We have now gone through all the forms and uses of the verb. Certainly, on a cursory reading, we could make do with equivalents, according to the passage in question, such as “say, proclaim, prescribe” and elsewhere, “call oneself.” But we should try and give a closer definition of the sense. The most frequent use (1) is not the most instructive. Light will be thrown on this formula by other uses. Let us take rather (4): No one dared to “say” anything against Gaumāta, because they feared him. There is another verb for “to say” in Old Persian (gaub-). In the above passage what is meant is that no one dared “to tell the truth” (many people were aware of the identity of the usurper and Gaumāta had put numerous persons to death for fear of being recognized); thus “to say” in this connection is analytically “to say who he was in reality.” Similarly, with (5): the rebel chieftains falsely assumed the title of king. They “spoke” (untruthfully); however, they claimed to be telling the truth, and their assertion was an emanation of authority.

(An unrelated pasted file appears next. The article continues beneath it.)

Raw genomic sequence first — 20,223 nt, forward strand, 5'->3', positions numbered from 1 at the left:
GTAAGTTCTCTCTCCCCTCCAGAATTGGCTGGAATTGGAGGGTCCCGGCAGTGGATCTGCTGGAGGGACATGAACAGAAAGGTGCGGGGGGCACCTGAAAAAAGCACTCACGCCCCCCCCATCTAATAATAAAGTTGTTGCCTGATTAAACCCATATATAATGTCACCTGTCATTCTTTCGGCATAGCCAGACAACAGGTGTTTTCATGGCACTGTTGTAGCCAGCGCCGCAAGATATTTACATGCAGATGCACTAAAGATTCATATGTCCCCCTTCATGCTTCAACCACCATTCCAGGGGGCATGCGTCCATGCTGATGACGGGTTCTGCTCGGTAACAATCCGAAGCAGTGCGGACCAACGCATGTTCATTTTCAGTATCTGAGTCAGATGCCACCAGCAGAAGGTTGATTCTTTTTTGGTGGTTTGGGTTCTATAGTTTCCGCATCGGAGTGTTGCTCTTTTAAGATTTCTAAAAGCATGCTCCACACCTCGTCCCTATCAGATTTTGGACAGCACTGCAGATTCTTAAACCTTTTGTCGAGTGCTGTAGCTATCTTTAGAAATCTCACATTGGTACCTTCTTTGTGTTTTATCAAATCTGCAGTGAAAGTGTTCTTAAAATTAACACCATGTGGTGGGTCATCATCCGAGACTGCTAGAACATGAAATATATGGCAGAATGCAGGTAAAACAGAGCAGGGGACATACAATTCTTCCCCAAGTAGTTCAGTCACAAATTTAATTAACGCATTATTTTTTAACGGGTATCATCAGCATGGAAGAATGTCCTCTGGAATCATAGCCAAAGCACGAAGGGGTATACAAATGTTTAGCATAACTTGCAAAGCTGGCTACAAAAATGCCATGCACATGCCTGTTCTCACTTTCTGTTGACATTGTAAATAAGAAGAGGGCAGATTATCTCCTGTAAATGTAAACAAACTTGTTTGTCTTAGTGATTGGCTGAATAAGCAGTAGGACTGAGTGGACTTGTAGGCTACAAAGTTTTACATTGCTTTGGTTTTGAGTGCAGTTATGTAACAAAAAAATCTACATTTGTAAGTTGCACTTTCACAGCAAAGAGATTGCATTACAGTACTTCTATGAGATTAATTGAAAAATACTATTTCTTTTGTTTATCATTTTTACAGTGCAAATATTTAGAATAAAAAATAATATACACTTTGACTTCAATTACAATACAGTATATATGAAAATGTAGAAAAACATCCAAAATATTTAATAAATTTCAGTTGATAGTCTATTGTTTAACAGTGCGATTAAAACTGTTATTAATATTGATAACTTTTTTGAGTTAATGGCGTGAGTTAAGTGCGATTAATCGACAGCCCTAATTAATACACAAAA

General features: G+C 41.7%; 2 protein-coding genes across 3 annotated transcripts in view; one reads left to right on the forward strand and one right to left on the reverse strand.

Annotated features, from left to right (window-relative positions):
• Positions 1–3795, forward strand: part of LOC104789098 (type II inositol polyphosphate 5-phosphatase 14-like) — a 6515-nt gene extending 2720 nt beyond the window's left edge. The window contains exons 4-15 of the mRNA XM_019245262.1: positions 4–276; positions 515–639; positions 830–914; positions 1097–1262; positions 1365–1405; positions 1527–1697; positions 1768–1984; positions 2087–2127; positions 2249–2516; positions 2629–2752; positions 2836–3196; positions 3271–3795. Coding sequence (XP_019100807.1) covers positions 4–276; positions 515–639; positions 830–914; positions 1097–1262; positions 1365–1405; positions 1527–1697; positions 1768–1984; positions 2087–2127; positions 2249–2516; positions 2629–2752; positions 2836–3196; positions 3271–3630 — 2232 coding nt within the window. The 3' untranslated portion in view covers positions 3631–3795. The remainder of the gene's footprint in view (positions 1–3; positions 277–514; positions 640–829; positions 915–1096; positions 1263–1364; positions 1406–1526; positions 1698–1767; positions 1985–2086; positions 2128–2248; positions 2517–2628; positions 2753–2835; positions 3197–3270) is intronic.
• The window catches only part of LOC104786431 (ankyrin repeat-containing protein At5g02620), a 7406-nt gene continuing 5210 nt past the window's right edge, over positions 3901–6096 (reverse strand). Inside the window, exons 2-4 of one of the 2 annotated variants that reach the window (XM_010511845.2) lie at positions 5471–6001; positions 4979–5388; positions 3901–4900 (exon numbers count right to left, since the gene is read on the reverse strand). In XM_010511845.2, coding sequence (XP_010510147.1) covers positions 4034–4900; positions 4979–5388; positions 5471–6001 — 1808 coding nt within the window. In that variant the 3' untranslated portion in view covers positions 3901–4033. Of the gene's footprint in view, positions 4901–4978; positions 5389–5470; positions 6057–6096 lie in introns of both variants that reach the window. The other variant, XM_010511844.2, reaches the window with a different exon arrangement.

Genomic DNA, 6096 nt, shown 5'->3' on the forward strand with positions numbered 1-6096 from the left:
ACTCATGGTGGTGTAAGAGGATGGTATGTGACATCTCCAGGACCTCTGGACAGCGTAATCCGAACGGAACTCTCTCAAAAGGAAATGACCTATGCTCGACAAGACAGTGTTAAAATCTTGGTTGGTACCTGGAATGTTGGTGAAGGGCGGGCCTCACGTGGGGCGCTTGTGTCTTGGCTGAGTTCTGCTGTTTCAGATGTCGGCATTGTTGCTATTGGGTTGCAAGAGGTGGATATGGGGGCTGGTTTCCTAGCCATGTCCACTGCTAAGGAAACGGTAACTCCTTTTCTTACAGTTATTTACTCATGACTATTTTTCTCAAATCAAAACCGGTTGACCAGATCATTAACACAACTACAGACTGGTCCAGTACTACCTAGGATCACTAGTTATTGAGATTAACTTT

Next we have (6): if you make this proclamation known to the people, if you “say (what it contains),” that is, if you report its true content.
(7) concerns what a man “says” against another; such an utterance claims to be true, and it may entail legal consequences.
We now return to usage (2): after having enumerated his ancestors back to the eponymous Haxāmaniš (Achaemenes), Darius concludes: “this is why we call ourselves Achaemenids”; this is a statement of dynastic legitimacy; we proclaim the fact of being Achaemenids as our true and authentic status.
We now come to the last, the most usual use of the verb, the use to introduce each section of the text. The king θātiy; he “proclaims” what is the case: Darius maintains what is true, both in the reality of the facts which he relates and in the reality of duties towards Ahura Mazda and towards the king. It is both a factual and a normative truth.
Thus at the conclusion of this review of the evidence we reach a definition of the verb which we might put thus: “to assert with authority as being the truth; to say what corresponds to the nature of things; to proclaim the norm of behavior.” He who “speaks” is thus in a position of supreme authority; by declaring what is, he fixes it; he proclaims solemnly what is imposed, the “truth of fact or duty.”